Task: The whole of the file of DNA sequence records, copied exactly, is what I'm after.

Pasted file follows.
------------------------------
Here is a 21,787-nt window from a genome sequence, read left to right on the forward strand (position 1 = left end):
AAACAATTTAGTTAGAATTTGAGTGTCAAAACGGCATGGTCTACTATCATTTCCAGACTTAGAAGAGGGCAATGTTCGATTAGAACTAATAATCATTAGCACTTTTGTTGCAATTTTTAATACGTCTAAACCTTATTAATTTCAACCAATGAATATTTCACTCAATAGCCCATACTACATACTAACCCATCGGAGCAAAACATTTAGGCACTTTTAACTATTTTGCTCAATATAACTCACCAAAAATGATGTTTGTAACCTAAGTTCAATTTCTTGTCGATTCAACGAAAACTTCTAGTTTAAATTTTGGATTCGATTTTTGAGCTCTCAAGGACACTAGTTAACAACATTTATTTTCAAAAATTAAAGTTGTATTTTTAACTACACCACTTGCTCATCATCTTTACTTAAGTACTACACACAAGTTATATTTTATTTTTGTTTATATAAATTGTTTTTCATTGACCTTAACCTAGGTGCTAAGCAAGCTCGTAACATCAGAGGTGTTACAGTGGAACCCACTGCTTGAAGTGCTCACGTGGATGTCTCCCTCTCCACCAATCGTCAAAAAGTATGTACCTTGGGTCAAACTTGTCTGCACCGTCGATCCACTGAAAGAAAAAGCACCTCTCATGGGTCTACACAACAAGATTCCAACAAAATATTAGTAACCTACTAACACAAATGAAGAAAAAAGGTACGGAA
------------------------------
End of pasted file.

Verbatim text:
Here is a 21,787-nt window from a genome sequence, read left to right on the forward strand (position 1 = left end):
AAACAATTTAGTTAGAATTTGAGTGTCAAAACGGCATGGTCTACTATCATTTCCAGACTTAGAAGAGGGCAATGTTCGATTAGAACTAATAATCATTAGCACTTTTGTTGCAATTTTTAATACGTCTAAACCTTATTAATTTCAACCAATGAATATTTCACTCAATAGCCCATACTACATACTAACCCATCGGAGCAAAACATTTAGGCACTTTTAACTATTTTGCTCAATATAACTCACCAAAAATGATGTTTGTAACCTAAGTTCAATTTCTTGTCGATTCAACGAAAACTTCTAGTTTAAATTTTGGATTCGATTTTTGAGCTCTCAAGGACACTAGTTAACAACATTTATTTTCAAAAATTAAAGTTGTATTTTTAACTACACCACTTGCTCATCATCTTTACTTAAGTACTACACACAAGTTATATTTTATTTTTGTTTATATAAATTGTTTTTCATTGACCTTAACCTAGGTGCTAAGCAAGCTCGTAACATCAGAGGTGTTACAGTGGAACCCACTGCTTGAAGTGCTCACGTGGATGTCTCCCTCTCCACCAATCGTCAAAAAGTATGTACCTTGGGTCAAACTTGTCTGCACCGTCGATCCACTGAAAGAAAAAGCACCTCTCATGGGTCTACACAACAAGATTCCAACAAAATATTAGTAACCTACTAACACAAATGAAGAAAAAAGGTACGGAA